Step-by-Step Part 4: Design

In Part 3 you made sure your book was well-tagged (one of the most important parts of working with Hederis), and how to edit your book text. Now it’s time to design!

  1. Set up your book design. You can create completely unique designs for every book in Hederis, or you can use our built-in design template, or designs from your other projects in Hederis.

    There are a few ways to start designing in Hederis. If you just want to dive in with a clean slate, you can simply click the “Design” tab in the top navigation menu, or choose any chapter from the dropdown menu above your dashboard steps. Both will take you to the Design preview. Once you get there, press “Save Text” to initialize your design, and then dive in.

    If you want to clone a design template from one of your other projects, on your Hederis project dashboard, go to “Design Your Book” and choose “Clone a Template From…” Then choose “From Another Project”, and choose the template that you want to clone. This will create a copy of that template that you can then customize as needed.

    If you want to use one of the Hederis pre-designed templates, follow the steps above except choose “From Public Templates” in the second to last step.

    All design templates are fully customizable for every book.


    You can create multiple design templates for the same book. For example, you could have separate design templates for your hardcover, ebook, and paperback editions, all built on the same book text. Learn more here.

  2. Open the Design Preview. There are three ways to open the Design Preview, which is where all the design tools live: Click the Design tab in the menu near the top of the screen; jump straight to a specific section from the dropdown menu on your Project Dashboard; or click the Edit & Design button in the “Design Your Book” area of the Project Dashboard.

  3. Set your book trim size and general font settings. In the Design Preview, choose “General Design Settings” from the first dropdown menu in the left sidebar. This is where you can set your book trim size, as well as some initial settings for the body font and font size (you can also specify font settings for individual types of paragraphs, but it’ll make your life easier to set some global font settings here first). The font settings you choose here will also determine how large to make the baseline grid—you should choose the font and font size that you want to use for the majority of your body text paragraphs. Press “Reflow Pages” when you’re done to see your changes take effect. Learn more about the general design settings here.

  4. Set up your “Page Templates.” If you’ve worked with InDesign, you might know these as “master pages.” This is where you set up your running headers and footers, add page numbers to your pages, configure the inside and outside margins, and more. You can learn all about it here.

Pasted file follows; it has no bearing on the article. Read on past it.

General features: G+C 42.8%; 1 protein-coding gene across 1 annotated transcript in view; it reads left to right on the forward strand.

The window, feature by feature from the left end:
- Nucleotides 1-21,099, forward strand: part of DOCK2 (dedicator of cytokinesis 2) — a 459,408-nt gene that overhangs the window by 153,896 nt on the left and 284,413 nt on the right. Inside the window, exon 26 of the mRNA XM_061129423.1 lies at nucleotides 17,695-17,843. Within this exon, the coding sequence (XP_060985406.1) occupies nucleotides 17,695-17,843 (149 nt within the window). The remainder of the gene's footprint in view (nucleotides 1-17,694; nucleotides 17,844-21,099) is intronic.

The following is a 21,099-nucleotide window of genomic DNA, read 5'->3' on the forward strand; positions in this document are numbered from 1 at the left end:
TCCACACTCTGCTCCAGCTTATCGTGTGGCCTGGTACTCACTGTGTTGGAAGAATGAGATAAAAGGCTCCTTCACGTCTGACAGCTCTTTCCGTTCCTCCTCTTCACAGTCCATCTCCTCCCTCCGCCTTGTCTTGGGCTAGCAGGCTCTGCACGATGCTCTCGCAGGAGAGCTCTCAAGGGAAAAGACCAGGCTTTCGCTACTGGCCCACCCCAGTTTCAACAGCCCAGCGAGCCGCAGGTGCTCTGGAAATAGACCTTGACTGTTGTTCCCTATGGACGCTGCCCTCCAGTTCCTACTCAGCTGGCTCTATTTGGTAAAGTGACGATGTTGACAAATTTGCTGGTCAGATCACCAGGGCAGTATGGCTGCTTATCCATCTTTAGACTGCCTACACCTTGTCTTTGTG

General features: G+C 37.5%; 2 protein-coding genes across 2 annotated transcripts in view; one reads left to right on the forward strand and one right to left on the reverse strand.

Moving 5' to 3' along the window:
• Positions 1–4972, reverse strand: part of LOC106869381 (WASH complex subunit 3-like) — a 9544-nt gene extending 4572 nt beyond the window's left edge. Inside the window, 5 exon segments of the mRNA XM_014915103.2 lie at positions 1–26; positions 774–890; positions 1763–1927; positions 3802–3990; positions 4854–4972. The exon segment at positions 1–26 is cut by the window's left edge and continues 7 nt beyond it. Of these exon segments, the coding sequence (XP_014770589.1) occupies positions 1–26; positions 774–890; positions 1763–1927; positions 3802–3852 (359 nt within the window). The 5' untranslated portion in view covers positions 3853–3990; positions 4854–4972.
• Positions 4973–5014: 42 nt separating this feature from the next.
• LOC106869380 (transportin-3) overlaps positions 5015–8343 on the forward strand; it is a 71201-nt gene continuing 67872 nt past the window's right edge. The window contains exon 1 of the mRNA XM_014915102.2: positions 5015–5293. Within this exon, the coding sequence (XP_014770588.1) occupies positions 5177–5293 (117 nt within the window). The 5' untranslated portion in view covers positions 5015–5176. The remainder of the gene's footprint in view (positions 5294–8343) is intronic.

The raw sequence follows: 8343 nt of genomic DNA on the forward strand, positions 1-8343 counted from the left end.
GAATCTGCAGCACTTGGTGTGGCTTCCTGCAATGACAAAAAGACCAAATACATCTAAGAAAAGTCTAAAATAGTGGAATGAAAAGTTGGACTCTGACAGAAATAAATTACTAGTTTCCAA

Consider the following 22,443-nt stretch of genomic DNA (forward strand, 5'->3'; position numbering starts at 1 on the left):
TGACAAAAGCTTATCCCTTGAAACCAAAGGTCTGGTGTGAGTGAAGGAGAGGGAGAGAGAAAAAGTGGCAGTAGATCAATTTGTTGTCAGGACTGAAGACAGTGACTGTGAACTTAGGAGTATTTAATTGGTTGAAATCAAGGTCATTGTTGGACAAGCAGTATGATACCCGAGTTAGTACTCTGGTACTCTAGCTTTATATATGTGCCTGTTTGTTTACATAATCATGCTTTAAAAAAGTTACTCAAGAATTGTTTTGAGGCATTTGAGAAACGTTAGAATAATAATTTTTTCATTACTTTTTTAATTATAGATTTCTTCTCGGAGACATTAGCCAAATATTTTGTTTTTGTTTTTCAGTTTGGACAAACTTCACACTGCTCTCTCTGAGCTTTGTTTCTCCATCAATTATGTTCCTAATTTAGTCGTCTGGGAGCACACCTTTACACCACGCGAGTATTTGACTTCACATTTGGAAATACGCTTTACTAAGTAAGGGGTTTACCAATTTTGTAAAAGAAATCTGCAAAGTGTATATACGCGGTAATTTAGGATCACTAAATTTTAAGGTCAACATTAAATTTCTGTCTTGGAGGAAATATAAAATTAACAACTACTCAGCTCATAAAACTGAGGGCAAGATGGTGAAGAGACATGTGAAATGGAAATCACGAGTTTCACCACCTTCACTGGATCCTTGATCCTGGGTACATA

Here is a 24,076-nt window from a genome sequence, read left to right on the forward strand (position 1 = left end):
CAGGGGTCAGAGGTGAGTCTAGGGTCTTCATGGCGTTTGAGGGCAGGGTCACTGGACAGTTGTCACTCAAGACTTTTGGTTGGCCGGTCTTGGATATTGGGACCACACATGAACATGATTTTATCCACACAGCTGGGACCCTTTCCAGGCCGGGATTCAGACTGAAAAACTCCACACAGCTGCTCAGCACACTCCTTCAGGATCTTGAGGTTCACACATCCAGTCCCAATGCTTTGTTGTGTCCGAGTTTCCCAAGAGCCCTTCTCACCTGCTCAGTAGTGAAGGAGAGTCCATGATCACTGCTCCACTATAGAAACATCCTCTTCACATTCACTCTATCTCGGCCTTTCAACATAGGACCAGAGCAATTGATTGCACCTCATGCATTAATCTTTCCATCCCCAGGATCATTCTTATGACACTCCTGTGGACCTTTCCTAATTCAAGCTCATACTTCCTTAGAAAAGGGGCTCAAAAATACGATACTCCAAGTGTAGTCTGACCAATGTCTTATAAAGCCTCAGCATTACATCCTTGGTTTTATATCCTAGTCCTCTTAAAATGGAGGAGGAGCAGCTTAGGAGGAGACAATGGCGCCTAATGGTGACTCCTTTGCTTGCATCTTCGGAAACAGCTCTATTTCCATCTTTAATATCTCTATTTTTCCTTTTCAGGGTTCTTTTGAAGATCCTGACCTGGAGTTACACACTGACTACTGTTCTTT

5. Design your paragraphs and text. When it comes to designing your book text, you have a lot of options! You can set text basics like fonts, italics, font weight, color, alignment, indent, space above/below/around, underline, etc.; and you can go even further to add background images, borders, a fixed height or width, drop caps, and OpenType settings. To access the design tools, simply click on a paragraph in the Design Preview, and all the options for that paragraph will appear in the sidebar to the left. Here are demos showing you how to design a few common text elements:

    • Chapter titles. Set you chapter titles apart from the rest of the text, and even add a background image if you like. Watch the demo: [coming soon]

    • Body text paragraphs. Set your design spec once, and see them apply to every body text paragraph in your book. Use the baseline grid to make sure you get balanced pages. Watch the demo: [coming soon]

    • Ornamental spaces. Add an image to your ornamental space, to add some visual flare as your readers move through the text. Watch the demo:

    • Extract boxes. You can design your wrappers as well, to add some formatting to all the text inside those wrappers. Watch the demo: [coming soon]

Learning more about the following options can help you streamline your design process:

  • Use the baseline grid. The baseline grid is a tool that show your how your text lines up on each page, so that you can create what the industry calls “balanced pages”—learn more here.

  • Add your own fonts and share them with your collaborators. You can upload custom fonts, and configure them to be available to different folks depending on your license. Learn more here.

  • Learn how to limit your design to subsets of your paragraph styles. In Hederis, you can choose to limit your design to a subset of paragraphs—for example, remove the indent from the first body paragraph in every chapter—without needing to add extra styles. Learn how here.

  • Remove or adjust overrides. As you start using the “Limit these changes” menu (see the previous paragraph), it can get tricky to know exactly what design are applied to each paragraph. Learn some tips for how to spot and remove those kinds of overrides here.

Next up: Build (a.k.a export) your PDF and EPUB files…

Step-by-Step Part 3: Structure and Text Edits
Step-by-Step Part 5: Build
Getting Started
Step-by-Step Guide
File Management, Uploads, and Downloads
Working with Book Text
Validation and Preflight
Groups and Billing
How Do I…